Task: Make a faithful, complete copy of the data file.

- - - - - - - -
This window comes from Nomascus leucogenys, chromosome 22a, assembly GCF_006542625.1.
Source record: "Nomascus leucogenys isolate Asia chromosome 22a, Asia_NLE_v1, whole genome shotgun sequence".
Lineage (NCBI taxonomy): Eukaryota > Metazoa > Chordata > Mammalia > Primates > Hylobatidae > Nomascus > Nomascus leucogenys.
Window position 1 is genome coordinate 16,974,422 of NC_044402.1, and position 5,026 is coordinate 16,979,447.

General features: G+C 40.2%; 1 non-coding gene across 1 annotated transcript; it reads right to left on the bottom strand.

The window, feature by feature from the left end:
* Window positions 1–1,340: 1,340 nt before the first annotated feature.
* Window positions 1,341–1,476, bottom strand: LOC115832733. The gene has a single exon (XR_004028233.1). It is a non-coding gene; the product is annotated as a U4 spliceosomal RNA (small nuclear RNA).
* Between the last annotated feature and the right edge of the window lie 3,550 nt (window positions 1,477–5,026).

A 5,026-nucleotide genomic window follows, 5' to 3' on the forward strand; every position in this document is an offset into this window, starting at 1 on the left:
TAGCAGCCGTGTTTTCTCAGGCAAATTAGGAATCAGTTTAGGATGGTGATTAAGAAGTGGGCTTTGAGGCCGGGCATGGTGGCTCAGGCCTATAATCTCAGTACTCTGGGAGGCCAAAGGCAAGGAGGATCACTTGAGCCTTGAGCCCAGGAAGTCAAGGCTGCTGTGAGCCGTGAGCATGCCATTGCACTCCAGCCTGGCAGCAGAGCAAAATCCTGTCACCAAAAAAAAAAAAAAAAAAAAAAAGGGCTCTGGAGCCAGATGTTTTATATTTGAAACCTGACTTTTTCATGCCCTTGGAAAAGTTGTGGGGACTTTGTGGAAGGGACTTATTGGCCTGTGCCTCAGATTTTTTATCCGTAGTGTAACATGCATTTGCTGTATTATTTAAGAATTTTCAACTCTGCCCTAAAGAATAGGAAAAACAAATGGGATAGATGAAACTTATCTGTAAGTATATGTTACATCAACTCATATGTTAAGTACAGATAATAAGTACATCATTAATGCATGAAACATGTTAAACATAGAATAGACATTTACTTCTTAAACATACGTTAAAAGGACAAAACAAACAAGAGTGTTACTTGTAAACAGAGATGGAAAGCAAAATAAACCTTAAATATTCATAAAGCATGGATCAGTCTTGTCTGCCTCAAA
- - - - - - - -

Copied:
This window comes from Nomascus leucogenys, chromosome 22a, assembly GCF_006542625.1.
Source record: "Nomascus leucogenys isolate Asia chromosome 22a, Asia_NLE_v1, whole genome shotgun sequence".
Lineage (NCBI taxonomy): Eukaryota > Metazoa > Chordata > Mammalia > Primates > Hylobatidae > Nomascus > Nomascus leucogenys.
Window position 1 is genome coordinate 16,974,422 of NC_044402.1, and position 5,026 is coordinate 16,979,447.

General features: G+C 40.2%; 1 non-coding gene across 1 annotated transcript; it reads right to left on the bottom strand.

The window, feature by feature from the left end:
* Window positions 1–1,340: 1,340 nt before the first annotated feature.
* Window positions 1,341–1,476, bottom strand: LOC115832733. The gene has a single exon (XR_004028233.1). It is a non-coding gene; the product is annotated as a U4 spliceosomal RNA (small nuclear RNA).
* Between the last annotated feature and the right edge of the window lie 3,550 nt (window positions 1,477–5,026).

A 5,026-nucleotide genomic window follows, 5' to 3' on the forward strand; every position in this document is an offset into this window, starting at 1 on the left:
TAGCAGCCGTGTTTTCTCAGGCAAATTAGGAATCAGTTTAGGATGGTGATTAAGAAGTGGGCTTTGAGGCCGGGCATGGTGGCTCAGGCCTATAATCTCAGTACTCTGGGAGGCCAAAGGCAAGGAGGATCACTTGAGCCTTGAGCCCAGGAAGTCAAGGCTGCTGTGAGCCGTGAGCATGCCATTGCACTCCAGCCTGGCAGCAGAGCAAAATCCTGTCACCAAAAAAAAAAAAAAAAAAAAAAAGGGCTCTGGAGCCAGATGTTTTATATTTGAAACCTGACTTTTTCATGCCCTTGGAAAAGTTGTGGGGACTTTGTGGAAGGGACTTATTGGCCTGTGCCTCAGATTTTTTATCCGTAGTGTAACATGCATTTGCTGTATTATTTAAGAATTTTCAACTCTGCCCTAAAGAATAGGAAAAACAAATGGGATAGATGAAACTTATCTGTAAGTATATGTTACATCAACTCATATGTTAAGTACAGATAATAAGTACATCATTAATGCATGAAACATGTTAAACATAGAATAGACATTTACTTCTTAAACATACGTTAAAAGGACAAAACAAACAAGAGTGTTACTTGTAAACAGAGATGGAAAGCAAAATAAACCTTAAATATTCATAAAGCATGGATCAGTCTTGTCTGCCTCAAA